Paper Pulp Painting
Keith Anderson creates wonderful paintings using dyed pulp as his medium.
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Project by Keith Anderson from Shawnee Mission, Kan.
Keith stumbled into his pulp painting passion in a serendipitous way. He had purchased a holiday gift for a nephew but ended up opening the gift and trying the papermaking kit himself! These days he creates wonderful paintings using dyed pulp as his medium.
Materials and Tools:
rust-free window screen
cotton linter or paper to grind in blender
latex or rubber gloves
Ardvark organic dyes
lots of water
small butter knife
polyester organza the size of the window screen
1 old large bowl for each color you are making
strainer the size of a colander
sink with a good drain
1. One day in advance, put a teaspoon of formation aid powder in a one quart bowl with water. Stir and let it sit over night.
2. To make pulp: Tear up an 8-1/2" x 11" sheet of the cotton linter.
Note: Some of the pulp will remain white and the balance will be divided to dye different colors.
3. Put a third of the pulp in the blender with a teaspoon of the retention agent. Blend for 2 minutes and pour into a large bowl. Repeat until all the paper is ground up.
4. Drain the water out of the pulp through a large strainer.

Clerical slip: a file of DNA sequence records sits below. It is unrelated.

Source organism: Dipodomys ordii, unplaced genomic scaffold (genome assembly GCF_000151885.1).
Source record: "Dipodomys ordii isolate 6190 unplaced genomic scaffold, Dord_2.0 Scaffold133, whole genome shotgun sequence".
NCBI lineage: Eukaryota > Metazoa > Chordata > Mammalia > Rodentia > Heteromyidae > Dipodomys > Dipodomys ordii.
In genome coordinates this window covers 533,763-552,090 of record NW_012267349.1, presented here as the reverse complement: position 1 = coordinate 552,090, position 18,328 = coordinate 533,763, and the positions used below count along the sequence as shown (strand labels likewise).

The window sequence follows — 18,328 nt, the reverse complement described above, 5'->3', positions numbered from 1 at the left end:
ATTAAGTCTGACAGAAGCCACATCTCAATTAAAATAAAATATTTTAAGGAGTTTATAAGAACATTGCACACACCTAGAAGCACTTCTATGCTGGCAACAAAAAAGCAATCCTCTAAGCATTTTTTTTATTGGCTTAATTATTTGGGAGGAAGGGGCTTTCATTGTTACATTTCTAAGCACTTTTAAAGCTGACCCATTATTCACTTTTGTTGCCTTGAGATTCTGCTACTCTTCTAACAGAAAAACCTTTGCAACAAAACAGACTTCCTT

5. To dye the pulp: Follow the instructions from the manufacturer on the dye container. Essentially, put a small amount of pulp in the blender and fill with water and about 1/2 teaspoon of the dye. Blend for 1 minute and let sit for 5 minutes.
6. Drain through strainer over work sink, rinsing the pulp while in the strainer with cool water. Put the rinsed and dyed pulp in a bowl and fill with water.
7. Using the turkey baster, squirt about half the baster full of the formation aid into the dyed pulp and water. This will keep the fibers from clumping.
8. To make the picture: Using the ladle, pour some of the un-dyed white pulp in a thin layer over the window screen. Let the water run through the screen and down the drain or into a large tub.
9. Suck up some of the dyed pulp and water into the turkey baster and squirt it onto the layer of white pulp. You can draw lines, make dots or just see what happens. Keep squirting the different colors of pulp on the screen and drawing with it until you are happy with the final image.
10. The final step is to lay a piece of polyester organza over the screen covered with pulp and gently press the excess water out with a sponge.
11. Put the screen by a fan and let it dry over night, until crisp and dry. Then peel off the organza. Use the butter knife to get an edge on the sheet of paper and peel it off the screen.
Note: If he uses cotton or acid-free fiber to make the pulp, the artist usually irons the piece prior to framing, on low heat. You are now ready to frame the piece in any way you wish!
Susan Rogers-Aregger hand dyes tissue paper to create this unique canvas painting.